Learning to Speak

Learning to speak is as difficult as learning to listen. We might think that once we have mastered the sounds, words tumble forth of their own accord — an endless stream of them. Most of the time that is true, alas; but learning to speak, as orators of old understood the term — to speak with precision and persuasive force, with nothing unnecessary or unworthy, nothing trivial or beside the point — that is an art, and an art we, as Christians, need to cultivate in a society where words are abused and trivialised. St Benedict, we must remember, grew up in age when the art of oratory was still part of a gentleman’s education and what he says in the Rule about the right use of speech, especially in the Eleventh Step of Humility, could be taken as an expression of that. I think, however, that it expresses something richer and deeper something much more fundamental to our existence as Christians. Benedict, quite simply, wants us to value words and set great store on them because God chose to incarnate himself as the Word made flesh. Words cannot be trivial if they express the nature of God, can they?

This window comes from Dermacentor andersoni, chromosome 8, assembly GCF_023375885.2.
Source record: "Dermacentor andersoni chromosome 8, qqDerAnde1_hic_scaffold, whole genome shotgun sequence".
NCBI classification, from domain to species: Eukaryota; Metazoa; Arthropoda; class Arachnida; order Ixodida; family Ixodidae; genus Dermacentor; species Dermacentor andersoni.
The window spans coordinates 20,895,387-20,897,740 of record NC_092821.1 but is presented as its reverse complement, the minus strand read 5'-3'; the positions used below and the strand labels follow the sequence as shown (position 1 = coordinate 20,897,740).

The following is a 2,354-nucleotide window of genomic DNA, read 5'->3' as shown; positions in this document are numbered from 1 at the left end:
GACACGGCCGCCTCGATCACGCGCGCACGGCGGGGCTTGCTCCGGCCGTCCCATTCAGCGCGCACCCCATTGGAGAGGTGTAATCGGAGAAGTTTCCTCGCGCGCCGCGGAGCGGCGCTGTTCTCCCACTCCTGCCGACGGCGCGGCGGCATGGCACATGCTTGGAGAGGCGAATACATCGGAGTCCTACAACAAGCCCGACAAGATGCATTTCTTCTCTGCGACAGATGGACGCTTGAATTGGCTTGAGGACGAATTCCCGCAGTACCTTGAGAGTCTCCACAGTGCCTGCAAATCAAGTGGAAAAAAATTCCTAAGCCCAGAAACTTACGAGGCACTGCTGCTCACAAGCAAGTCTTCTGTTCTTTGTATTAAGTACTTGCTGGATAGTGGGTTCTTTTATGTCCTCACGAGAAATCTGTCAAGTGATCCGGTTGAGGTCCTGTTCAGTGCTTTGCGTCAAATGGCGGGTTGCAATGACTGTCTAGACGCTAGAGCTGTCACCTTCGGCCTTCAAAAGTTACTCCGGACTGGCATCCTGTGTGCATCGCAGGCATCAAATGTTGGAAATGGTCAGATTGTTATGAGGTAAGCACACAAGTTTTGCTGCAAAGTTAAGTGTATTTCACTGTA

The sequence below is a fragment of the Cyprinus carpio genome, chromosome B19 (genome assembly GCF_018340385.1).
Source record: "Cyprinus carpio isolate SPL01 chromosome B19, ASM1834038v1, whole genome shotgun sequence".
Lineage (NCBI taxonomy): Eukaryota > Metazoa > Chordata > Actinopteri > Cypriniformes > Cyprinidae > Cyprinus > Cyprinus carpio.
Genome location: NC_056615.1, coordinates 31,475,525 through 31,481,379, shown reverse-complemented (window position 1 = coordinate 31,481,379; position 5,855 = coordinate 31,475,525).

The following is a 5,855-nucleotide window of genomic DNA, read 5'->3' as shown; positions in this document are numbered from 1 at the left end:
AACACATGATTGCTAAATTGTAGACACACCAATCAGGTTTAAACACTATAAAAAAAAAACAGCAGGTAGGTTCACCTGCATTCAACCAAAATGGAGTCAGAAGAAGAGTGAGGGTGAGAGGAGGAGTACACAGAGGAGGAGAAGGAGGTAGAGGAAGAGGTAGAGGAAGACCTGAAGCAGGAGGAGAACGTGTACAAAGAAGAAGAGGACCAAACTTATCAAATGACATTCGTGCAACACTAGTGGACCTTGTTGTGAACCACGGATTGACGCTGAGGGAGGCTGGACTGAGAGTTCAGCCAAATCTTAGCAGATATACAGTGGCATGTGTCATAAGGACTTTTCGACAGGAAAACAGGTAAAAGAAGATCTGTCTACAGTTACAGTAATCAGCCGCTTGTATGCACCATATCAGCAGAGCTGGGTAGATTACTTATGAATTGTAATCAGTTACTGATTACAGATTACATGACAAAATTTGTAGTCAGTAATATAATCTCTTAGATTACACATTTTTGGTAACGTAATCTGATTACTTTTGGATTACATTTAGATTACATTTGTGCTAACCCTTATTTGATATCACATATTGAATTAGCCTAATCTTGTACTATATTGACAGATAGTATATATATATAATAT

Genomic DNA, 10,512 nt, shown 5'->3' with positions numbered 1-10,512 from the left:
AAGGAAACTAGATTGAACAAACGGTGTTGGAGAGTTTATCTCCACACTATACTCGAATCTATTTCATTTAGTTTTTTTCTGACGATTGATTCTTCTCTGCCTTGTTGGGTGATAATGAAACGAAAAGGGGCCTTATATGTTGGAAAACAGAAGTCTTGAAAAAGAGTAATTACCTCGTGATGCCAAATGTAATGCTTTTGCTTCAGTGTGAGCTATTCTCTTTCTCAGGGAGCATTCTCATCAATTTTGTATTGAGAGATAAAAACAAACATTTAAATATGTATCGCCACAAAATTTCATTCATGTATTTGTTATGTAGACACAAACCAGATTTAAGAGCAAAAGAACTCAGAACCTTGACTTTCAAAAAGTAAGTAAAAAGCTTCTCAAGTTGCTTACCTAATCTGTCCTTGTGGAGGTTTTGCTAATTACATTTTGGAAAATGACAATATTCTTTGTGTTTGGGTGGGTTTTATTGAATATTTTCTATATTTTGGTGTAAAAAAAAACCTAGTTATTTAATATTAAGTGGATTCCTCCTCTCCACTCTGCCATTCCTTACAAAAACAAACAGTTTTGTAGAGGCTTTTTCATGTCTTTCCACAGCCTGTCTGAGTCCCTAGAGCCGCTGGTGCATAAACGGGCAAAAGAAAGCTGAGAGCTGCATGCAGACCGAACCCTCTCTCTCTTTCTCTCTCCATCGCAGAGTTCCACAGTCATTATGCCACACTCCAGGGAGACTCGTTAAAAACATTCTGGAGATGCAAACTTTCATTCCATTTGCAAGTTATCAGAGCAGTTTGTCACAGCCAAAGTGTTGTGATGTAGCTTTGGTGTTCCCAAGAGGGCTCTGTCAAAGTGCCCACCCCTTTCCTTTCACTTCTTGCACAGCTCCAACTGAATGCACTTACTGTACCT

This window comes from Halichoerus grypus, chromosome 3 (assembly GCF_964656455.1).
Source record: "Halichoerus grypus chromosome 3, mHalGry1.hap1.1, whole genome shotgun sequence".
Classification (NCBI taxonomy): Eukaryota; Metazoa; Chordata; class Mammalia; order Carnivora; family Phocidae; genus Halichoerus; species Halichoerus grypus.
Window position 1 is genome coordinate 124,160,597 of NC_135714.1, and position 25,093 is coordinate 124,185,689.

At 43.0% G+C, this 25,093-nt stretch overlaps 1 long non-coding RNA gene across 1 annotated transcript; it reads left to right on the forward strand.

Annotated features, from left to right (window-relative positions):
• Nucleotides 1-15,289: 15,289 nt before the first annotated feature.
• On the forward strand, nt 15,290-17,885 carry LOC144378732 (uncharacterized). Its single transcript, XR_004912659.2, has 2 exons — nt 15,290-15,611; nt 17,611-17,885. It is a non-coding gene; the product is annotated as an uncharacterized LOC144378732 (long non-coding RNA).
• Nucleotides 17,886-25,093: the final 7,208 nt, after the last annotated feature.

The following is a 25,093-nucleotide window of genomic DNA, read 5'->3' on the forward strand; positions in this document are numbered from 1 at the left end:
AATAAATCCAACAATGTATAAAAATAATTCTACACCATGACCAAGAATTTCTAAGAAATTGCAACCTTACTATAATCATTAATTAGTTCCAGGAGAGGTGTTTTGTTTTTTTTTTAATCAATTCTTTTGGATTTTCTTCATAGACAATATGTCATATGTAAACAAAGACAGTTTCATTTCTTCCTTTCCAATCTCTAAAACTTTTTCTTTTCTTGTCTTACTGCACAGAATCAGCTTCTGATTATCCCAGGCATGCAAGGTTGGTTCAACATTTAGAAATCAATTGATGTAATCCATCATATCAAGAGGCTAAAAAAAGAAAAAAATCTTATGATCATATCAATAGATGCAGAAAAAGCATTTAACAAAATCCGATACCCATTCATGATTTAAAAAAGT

I think we can take this a little further today, as we celebrate the feast of St Laurence, the Roman deacon who counted the poor as the Church’s greatest treasure. When asked to give an account of himself, Laurence spoke exactly as Benedict would have his monks speak: gently, without mockery, humbly and seriously, in a few well-chosen words. And because he spoke so simply and directly, he gave us for all time a definition of what makes the Church truly rich. It is in her poor, her voiceless, her defenceless, that the Church truly glories — not in the rich, the successful or the powerful. Learning to speak is not just about making intelligible sounds; it is the art of seeing into the heart of things and communicating what we see.